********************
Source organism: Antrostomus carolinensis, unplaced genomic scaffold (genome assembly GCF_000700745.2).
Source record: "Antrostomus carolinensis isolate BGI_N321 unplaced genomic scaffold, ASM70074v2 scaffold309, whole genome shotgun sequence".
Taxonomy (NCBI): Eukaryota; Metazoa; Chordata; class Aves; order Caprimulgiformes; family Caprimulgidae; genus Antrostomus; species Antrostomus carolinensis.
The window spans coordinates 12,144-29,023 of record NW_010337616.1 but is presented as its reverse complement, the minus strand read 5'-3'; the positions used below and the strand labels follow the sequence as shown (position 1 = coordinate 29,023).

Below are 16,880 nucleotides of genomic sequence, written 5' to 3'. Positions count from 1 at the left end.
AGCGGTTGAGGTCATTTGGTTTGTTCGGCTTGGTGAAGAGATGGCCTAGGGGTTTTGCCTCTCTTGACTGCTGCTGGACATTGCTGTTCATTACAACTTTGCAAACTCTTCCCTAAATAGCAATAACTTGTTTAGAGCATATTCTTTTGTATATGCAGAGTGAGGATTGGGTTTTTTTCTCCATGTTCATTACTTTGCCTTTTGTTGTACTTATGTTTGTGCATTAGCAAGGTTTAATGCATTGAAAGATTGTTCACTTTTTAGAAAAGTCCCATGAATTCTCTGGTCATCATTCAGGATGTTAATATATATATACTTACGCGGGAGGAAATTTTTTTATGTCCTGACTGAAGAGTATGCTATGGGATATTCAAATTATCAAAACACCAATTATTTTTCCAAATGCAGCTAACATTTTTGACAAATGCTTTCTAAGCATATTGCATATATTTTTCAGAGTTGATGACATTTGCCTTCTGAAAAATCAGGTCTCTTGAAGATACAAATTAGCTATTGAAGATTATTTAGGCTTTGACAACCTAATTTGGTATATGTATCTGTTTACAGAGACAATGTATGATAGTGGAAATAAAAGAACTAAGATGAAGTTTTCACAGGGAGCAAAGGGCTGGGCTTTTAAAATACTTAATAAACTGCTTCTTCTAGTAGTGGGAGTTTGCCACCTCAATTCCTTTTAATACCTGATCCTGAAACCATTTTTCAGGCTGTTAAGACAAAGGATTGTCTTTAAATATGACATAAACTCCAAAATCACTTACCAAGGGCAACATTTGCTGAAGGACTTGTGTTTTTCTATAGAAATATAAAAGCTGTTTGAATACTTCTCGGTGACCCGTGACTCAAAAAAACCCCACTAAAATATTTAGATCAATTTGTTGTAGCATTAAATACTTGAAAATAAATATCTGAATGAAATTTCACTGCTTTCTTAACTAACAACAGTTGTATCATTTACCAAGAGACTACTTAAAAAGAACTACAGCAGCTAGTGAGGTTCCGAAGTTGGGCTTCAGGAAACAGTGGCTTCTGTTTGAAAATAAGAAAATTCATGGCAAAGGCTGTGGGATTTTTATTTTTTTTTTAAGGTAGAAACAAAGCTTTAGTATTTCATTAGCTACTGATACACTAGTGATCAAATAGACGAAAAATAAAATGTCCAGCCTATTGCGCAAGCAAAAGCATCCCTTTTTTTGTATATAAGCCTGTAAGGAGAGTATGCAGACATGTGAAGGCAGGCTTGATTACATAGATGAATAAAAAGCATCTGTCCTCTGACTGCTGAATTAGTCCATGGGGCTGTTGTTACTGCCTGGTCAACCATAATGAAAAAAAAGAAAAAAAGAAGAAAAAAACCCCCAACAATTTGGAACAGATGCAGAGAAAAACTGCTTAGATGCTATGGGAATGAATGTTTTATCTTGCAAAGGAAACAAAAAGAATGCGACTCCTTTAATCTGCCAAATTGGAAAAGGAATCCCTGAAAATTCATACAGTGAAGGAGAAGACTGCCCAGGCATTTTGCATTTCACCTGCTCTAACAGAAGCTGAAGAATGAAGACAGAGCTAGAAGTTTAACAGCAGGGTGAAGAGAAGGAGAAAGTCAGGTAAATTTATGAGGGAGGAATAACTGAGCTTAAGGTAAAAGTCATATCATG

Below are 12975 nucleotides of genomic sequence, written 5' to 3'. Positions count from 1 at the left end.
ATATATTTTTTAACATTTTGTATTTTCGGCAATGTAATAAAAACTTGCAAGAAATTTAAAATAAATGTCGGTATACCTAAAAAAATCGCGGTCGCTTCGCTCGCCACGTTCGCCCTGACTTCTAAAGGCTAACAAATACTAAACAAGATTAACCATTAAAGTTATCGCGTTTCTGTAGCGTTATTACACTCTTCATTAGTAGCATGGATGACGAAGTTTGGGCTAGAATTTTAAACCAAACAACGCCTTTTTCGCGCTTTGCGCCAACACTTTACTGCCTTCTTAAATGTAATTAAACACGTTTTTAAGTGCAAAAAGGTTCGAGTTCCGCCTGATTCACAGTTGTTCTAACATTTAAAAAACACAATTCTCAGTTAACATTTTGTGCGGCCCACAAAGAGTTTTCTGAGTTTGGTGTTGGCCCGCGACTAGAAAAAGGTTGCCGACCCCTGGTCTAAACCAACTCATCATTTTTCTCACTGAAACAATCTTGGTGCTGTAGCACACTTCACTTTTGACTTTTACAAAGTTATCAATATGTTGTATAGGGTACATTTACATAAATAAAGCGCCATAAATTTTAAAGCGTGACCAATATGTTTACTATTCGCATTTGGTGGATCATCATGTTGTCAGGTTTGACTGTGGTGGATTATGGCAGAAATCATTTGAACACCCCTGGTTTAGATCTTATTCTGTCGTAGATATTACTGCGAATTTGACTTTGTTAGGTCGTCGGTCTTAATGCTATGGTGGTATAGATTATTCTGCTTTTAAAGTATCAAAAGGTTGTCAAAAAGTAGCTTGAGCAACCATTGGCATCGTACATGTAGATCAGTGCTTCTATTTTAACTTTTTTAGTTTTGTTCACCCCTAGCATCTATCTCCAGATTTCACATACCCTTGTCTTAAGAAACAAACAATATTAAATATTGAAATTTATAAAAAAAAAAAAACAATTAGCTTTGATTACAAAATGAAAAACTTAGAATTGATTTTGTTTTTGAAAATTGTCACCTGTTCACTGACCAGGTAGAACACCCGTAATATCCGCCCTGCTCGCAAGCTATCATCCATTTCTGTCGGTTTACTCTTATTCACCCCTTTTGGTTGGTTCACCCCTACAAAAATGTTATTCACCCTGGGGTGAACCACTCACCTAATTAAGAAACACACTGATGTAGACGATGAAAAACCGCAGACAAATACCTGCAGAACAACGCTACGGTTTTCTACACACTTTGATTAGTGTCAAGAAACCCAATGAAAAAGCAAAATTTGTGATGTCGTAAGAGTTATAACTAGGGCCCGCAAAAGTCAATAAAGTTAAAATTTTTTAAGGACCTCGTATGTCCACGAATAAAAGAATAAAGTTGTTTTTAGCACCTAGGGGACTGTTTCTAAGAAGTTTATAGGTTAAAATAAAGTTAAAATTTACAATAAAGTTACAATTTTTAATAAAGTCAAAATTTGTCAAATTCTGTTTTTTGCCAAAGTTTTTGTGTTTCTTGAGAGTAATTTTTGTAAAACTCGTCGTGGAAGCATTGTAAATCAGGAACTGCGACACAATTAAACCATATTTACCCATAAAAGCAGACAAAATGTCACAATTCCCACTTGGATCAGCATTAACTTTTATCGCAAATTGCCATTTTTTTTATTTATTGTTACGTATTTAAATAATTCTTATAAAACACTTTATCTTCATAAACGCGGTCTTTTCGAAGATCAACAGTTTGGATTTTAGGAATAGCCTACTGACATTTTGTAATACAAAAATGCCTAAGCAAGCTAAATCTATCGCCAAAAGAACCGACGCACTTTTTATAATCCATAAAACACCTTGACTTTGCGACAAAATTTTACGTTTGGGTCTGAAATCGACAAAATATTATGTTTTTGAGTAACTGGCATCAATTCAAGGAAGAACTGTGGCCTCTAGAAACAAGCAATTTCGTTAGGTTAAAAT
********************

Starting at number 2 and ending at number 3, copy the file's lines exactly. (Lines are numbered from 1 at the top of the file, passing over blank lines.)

Source record: "Antrostomus carolinensis isolate BGI_N321 unplaced genomic scaffold, ASM70074v2 scaffold309, whole genome shotgun sequence".
Taxonomy (NCBI): Eukaryota; Metazoa; Chordata; class Aves; order Caprimulgiformes; family Caprimulgidae; genus Antrostomus; species Antrostomus carolinensis.